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BBC NATURAL WORLD: Africa's Desert Garden


NEW LINK:

https://www.youtube.com/watch?v=-Gx-aCsURq0

https://www.youtube.com/watch?v=98Jz1oeqbRY

The wildlife and landscape of the Namaqualand desert in south-west Africa, the world's most spectacular natural garden famous for its flowering plants. A few centimetres of rain or coastal fog is enough to trigger blooming in the area, making it one of the world's most colourful places.


Namaqualand (Afrikaans: Namakwaland) is an arid region of Namibia and South Africa, extending along the west coast over 1,000 kilometres (600 mi) and covering a total area of 440,000 square kilometres (170,000 sq mi). It is divided by the lower course of the Orange River into two portions – Little Namaqualand to the south and Great Namaqualand to the north. Little Namaqualand is within the Namakwa District Municipality and forms part of Northern Cape Province, South Africa. A typical municipality is Kamiesberg Local Municipality. Great Namaqualand is in the Karas Region of Namibia. Great Namaqualand is sparsely populated by the Namaqua, a Khoikhoi people who traditionally inhabited the Namaqualand region.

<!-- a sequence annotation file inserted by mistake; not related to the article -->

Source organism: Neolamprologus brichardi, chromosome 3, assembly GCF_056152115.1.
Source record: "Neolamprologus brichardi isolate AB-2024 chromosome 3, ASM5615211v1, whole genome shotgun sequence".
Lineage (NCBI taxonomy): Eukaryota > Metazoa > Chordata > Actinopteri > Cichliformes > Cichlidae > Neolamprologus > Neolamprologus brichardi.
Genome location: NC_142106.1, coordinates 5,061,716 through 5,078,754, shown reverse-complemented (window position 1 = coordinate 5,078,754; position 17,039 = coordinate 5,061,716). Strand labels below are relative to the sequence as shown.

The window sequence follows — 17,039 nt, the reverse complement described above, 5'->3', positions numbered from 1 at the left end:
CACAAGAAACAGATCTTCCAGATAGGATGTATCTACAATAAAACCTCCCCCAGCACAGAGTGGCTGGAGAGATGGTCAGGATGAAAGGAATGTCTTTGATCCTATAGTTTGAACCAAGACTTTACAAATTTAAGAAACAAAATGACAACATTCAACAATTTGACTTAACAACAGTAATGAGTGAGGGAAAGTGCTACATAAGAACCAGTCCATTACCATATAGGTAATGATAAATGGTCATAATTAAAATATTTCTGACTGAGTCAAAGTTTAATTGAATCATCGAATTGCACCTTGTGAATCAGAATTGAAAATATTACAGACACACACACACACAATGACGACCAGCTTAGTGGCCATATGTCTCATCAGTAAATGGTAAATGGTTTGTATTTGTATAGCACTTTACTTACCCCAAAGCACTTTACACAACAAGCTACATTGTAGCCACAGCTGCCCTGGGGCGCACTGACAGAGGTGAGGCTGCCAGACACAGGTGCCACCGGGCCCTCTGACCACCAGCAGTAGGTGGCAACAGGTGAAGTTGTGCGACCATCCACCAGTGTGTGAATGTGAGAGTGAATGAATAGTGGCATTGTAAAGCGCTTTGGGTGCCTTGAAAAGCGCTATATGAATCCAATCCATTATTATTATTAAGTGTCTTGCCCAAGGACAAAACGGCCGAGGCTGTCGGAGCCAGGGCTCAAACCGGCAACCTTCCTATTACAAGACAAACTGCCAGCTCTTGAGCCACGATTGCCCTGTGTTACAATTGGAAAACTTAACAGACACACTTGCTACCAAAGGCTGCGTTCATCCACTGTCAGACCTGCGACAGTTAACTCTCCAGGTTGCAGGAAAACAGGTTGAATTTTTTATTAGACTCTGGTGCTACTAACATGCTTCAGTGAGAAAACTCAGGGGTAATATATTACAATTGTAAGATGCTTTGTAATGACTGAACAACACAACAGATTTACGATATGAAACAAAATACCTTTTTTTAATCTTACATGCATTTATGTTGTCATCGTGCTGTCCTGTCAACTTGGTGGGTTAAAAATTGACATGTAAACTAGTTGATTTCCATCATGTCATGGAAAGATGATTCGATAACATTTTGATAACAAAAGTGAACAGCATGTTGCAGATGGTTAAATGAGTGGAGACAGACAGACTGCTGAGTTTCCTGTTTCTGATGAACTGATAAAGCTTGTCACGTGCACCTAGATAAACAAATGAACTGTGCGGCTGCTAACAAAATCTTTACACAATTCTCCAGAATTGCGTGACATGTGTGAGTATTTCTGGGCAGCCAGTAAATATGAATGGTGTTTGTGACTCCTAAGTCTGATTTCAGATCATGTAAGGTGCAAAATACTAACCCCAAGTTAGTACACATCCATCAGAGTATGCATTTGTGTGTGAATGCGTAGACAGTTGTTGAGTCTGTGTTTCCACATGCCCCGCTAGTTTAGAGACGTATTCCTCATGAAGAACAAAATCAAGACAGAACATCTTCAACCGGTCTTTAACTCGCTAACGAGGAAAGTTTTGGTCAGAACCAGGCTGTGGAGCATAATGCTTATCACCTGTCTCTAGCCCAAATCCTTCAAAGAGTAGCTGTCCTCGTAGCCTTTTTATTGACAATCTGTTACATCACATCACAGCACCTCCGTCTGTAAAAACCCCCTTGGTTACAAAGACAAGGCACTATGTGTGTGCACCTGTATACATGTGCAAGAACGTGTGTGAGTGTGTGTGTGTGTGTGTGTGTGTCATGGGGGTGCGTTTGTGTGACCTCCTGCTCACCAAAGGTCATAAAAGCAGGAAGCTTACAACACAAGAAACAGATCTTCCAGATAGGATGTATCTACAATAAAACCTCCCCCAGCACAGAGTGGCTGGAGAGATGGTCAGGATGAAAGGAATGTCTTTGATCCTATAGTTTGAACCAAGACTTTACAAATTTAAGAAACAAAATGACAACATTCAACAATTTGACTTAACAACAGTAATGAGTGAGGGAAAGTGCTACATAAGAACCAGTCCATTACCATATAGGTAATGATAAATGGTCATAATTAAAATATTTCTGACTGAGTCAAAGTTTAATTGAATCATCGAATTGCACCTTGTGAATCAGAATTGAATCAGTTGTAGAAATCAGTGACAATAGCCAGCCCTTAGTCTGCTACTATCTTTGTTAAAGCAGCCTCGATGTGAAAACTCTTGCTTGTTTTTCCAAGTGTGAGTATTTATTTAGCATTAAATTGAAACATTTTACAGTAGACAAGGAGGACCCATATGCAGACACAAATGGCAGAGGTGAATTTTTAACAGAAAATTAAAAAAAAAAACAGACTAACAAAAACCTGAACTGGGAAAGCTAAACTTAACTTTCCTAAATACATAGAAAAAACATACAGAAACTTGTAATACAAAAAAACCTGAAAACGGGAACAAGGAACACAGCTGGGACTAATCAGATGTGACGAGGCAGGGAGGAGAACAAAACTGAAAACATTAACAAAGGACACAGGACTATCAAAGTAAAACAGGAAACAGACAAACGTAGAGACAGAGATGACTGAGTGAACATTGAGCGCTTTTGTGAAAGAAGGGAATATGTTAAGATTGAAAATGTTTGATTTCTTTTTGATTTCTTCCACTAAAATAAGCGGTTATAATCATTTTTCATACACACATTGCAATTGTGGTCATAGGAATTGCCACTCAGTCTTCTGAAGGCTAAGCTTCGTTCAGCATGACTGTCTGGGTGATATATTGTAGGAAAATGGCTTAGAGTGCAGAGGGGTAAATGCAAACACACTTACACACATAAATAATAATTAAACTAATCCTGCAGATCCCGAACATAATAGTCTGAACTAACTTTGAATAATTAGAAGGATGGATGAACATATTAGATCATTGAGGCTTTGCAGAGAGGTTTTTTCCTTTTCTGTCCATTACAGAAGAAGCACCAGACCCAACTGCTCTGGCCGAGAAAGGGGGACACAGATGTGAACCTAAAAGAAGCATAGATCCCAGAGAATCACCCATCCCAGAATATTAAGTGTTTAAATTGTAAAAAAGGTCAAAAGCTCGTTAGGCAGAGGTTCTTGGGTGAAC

Some of the more prominent towns in this area are Springbok, being the capital of this region, as well as Kleinzee and Koiingnaas, both private mining towns owned by De Beers Diamond Mines. This area is quite rich in alluvial diamonds deposited along the coast by the Orange River. Oranjemund is another mining town along this coast, situated in Namibia, but very much on the border. As the name suggests, it is at the mouth of the Orange River which forms the border between South Africa and Namibia. The town of Alexander Bay is located 5 kilometres (3.1 mi) away opposite the river on the South African side and is linked to Oranjemund by the Ernest Oppenheimer Bridge. Other links crossing the river further upstream are a reintroduced pontoon at Sendelingsdrift in the Richtersveld National Park, and road bridges at Vioolsdrif (the main border crossing between the two countries) and at the remote border crossing of Onseepkans.




This is the flower the bees eat the oil from. I suspect it is a miraculous healer. I can't find it on line. They called it Goats horn flower.

Posted by George Freund on December 8, 2014 at 5:00 PM 4641 Views